* “Interfaith couples tend to marry without thinking through the practical implications of their religious differences. They assume that because they are decent and tolerant people … they will not encounter difficulties being married to someone of another faith.”
* “Before the 1960s, about 20 percent of married couples were in interfaith unions; of couples married in this century’s first decade, 45 percent were. … interfaith marriages often come with a heavy price. They are more likely than same-faith unions to be unhappy and, in some circumstances, to end in divorce. They also tend to diminish the strength of religious communities, as the devout are pulled away from bonds of tradition and orthodoxy by their nonmember spouses.”
Law, people, and righteousness: Four Kinds of People
“It is helpful to see that there are four kinds of people in the world … law-obeying, law-relying … law-disobeying, law-relying … law-disobeying, not law-relying [and] … law-disobeying, not law-relying.”
* “A significant number of organizations representing social and behavioral scientists have filed briefs promising the court that there is nothing to worry about. These assurances have no scientific foundation. Same-sex marriage is brand new, and child rearing by same-sex couples remains rare. Even if both phenomena were far more common, large amounts of data collected over decades would be required before any responsible researcher could make meaningful scientific estimates of the long-term effects of redefining marriage.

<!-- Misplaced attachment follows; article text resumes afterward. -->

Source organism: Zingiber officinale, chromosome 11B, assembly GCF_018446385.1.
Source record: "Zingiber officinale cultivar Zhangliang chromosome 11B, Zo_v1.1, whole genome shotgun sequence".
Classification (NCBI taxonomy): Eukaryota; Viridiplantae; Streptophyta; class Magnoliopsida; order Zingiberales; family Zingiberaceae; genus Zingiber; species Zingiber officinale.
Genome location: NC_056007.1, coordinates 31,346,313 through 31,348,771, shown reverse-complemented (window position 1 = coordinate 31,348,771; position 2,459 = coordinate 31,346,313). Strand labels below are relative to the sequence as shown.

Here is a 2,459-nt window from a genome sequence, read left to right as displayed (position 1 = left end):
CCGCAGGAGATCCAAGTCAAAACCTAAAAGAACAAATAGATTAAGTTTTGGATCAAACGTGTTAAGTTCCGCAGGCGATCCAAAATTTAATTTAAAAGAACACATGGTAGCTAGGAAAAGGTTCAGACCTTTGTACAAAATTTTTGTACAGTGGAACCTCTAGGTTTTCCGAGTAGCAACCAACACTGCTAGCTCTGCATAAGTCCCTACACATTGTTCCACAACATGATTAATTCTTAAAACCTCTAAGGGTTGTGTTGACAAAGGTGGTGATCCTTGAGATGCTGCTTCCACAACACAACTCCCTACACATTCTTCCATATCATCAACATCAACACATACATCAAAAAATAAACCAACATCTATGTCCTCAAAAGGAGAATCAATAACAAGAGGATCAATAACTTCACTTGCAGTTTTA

“The conclusions in the research literature typically amount at best to claims that a particular study found “no evidence” of bad effects from child rearing by same-sex couples. One could just as easily say that there is no reliable evidence that such child-rearing practices are beneficial or harmless. And that is the conclusion that should be relevant to the court.”
* “In this debut article of the NFSS, I compare how the young-adult children of a parent who has had a same-sex romantic relationship fare on 40 different social, emotional, and relational outcome variables when compared with six other family-of-origin types.”
“If a group leader is going to see transformation at a meaningful level in a group member’s life, the group leader cannot give the group member a pass on these expectations. Rather, the group leader must graciously and wisely move the group member into these seemingly dangerous places.”